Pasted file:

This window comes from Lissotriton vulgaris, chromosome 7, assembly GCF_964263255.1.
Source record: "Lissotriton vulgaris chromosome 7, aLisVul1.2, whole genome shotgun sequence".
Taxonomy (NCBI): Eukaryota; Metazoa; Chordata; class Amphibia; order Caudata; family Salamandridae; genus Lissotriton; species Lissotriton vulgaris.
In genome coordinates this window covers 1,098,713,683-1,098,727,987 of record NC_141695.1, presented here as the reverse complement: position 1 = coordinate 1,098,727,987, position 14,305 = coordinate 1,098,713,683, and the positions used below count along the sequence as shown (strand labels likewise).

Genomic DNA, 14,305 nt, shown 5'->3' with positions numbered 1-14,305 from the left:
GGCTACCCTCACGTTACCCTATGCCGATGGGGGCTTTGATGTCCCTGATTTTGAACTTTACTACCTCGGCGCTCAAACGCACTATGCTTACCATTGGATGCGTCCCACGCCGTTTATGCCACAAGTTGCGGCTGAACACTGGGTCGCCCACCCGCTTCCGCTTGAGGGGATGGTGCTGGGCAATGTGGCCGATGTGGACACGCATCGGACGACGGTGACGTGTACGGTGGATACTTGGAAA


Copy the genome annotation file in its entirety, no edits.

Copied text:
This window comes from Lissotriton vulgaris, chromosome 7, assembly GCF_964263255.1.
Source record: "Lissotriton vulgaris chromosome 7, aLisVul1.2, whole genome shotgun sequence".
Taxonomy (NCBI): Eukaryota; Metazoa; Chordata; class Amphibia; order Caudata; family Salamandridae; genus Lissotriton; species Lissotriton vulgaris.
In genome coordinates this window covers 1,098,713,683-1,098,727,987 of record NC_141695.1, presented here as the reverse complement: position 1 = coordinate 1,098,727,987, position 14,305 = coordinate 1,098,713,683, and the positions used below count along the sequence as shown (strand labels likewise).

Genomic DNA, 14,305 nt, shown 5'->3' with positions numbered 1-14,305 from the left:
GGCTACCCTCACGTTACCCTATGCCGATGGGGGCTTTGATGTCCCTGATTTTGAACTTTACTACCTCGGCGCTCAAACGCACTATGCTTACCATTGGATGCGTCCCACGCCGTTTATGCCACAAGTTGCGGCTGAACACTGGGTCGCCCACCCGCTTCCGCTTGAGGGGATGGTGCTGGGCAATGTGGCCGATGTGGACACGCATCGGACGACGGTGACGTGTACGGTGGATACTTGGAAA